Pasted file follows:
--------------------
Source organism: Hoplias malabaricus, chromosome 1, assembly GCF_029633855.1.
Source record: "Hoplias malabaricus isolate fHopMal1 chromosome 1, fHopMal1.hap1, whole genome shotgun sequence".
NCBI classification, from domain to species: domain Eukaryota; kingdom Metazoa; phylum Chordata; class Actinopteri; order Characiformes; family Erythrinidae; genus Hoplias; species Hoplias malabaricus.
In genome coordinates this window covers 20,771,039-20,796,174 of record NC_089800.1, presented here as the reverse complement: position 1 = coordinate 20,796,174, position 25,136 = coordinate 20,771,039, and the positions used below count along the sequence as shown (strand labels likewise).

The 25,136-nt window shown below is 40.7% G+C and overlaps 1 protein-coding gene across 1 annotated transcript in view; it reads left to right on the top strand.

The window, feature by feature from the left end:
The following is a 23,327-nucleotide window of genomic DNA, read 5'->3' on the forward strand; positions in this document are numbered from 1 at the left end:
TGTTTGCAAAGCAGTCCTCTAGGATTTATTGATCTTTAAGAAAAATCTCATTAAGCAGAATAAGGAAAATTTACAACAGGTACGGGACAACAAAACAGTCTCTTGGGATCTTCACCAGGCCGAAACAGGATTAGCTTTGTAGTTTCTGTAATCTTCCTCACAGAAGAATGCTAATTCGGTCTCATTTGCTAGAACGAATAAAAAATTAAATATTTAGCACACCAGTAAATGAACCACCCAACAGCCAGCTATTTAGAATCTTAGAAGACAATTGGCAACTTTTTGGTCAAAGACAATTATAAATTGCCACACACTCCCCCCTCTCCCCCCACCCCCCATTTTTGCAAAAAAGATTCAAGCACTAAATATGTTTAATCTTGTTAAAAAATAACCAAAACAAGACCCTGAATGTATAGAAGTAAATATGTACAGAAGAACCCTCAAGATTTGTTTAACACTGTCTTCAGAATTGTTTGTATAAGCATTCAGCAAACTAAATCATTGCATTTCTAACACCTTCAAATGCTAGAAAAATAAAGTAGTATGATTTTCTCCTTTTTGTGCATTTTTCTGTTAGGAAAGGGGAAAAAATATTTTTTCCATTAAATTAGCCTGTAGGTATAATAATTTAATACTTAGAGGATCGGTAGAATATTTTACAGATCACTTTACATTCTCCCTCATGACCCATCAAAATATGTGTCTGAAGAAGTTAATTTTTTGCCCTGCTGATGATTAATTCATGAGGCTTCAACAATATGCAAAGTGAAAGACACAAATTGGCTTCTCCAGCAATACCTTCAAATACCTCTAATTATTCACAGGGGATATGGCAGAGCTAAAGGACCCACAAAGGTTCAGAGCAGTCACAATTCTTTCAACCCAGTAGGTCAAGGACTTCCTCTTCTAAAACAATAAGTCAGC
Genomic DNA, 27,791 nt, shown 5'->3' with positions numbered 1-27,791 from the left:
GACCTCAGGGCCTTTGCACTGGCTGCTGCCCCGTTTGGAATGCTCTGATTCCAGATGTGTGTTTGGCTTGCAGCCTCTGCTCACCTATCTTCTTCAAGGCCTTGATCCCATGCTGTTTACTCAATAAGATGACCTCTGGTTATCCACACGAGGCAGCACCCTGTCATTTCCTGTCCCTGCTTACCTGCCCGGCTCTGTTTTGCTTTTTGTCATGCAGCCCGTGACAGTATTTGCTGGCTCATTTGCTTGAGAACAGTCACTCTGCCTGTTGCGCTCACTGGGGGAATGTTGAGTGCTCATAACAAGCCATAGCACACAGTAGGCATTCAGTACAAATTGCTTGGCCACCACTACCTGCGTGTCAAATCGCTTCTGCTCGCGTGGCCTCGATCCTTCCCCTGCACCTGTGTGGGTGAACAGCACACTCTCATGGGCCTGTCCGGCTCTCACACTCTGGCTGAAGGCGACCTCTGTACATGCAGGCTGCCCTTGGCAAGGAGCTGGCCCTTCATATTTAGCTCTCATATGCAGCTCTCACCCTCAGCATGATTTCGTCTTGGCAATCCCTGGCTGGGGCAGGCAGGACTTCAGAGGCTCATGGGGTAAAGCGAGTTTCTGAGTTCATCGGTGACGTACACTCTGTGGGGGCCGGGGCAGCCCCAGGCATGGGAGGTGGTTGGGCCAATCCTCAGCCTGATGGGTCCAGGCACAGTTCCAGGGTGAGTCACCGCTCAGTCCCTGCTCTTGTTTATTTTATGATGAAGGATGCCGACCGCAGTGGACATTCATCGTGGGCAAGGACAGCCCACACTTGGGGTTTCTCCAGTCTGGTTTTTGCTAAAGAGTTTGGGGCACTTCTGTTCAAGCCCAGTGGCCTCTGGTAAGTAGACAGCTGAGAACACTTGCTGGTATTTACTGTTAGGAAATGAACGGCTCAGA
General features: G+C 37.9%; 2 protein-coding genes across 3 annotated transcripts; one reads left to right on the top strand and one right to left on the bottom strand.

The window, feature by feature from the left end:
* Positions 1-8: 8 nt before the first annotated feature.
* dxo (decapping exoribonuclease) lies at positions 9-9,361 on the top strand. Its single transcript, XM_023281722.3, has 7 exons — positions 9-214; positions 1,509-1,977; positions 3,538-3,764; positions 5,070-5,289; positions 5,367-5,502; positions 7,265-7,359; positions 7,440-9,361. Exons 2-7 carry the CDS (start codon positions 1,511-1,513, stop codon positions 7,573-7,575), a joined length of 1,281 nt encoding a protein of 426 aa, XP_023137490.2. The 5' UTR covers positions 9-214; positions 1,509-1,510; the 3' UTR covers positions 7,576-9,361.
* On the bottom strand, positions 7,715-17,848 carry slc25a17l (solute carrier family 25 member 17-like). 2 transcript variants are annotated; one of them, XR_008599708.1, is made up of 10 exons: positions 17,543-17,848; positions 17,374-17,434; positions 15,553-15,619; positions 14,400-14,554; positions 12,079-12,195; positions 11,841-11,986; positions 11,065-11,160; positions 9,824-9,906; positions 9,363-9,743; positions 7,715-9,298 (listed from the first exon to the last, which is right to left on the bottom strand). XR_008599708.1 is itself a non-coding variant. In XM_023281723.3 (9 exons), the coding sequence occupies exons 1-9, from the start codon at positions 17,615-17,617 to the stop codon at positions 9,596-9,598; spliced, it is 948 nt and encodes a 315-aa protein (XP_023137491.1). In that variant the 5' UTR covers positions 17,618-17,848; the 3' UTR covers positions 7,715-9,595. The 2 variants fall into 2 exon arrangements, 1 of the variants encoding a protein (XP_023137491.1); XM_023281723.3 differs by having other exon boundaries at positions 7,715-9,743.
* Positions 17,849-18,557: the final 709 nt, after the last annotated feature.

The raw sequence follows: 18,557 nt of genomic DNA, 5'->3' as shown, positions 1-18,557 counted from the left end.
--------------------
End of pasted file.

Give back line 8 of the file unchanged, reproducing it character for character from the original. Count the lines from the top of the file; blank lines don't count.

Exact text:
TGTTTGCAAAGCAGTCCTCTAGGATTTATTGATCTTTAAGAAAAATCTCATTAAGCAGAATAAGGAAAATTTACAACAGGTACGGGACAACAAAACAGTCTCTTGGGATCTTCACCAGGCCGAAACAGGATTAGCTTTGTAGTTTCTGTAATCTTCCTCACAGAAGAATGCTAATTCGGTCTCATTTGCTAGAACGAATAAAAAATTAAATATTTAGCACACCAGTAAATGAACCACCCAACAGCCAGCTATTTAGAATCTTAGAAGACAATTGGCAACTTTTTGGTCAAAGACAATTATAAATTGCCACACACTCCCCCCTCTCCCCCCACCCCCCATTTTTGCAAAAAAGATTCAAGCACTAAATATGTTTAATCTTGTTAAAAAATAACCAAAACAAGACCCTGAATGTATAGAAGTAAATATGTACAGAAGAACCCTCAAGATTTGTTTAACACTGTCTTCAGAATTGTTTGTATAAGCATTCAGCAAACTAAATCATTGCATTTCTAACACCTTCAAATGCTAGAAAAATAAAGTAGTATGATTTTCTCCTTTTTGTGCATTTTTCTGTTAGGAAAGGGGAAAAAATATTTTTTCCATTAAATTAGCCTGTAGGTATAATAATTTAATACTTAGAGGATCGGTAGAATATTTTACAGATCACTTTACATTCTCCCTCATGACCCATCAAAATATGTGTCTGAAGAAGTTAATTTTTTGCCCTGCTGATGATTAATTCATGAGGCTTCAACAATATGCAAAGTGAAAGACACAAATTGGCTTCTCCAGCAATACCTTCAAATACCTCTAATTATTCACAGGGGATATGGCAGAGCTAAAGGACCCACAAAGGTTCAGAGCAGTCACAATTCTTTCAACCCAGTAGGTCAAGGACTTCCTCTTCTAAAACAATAAGTCAGC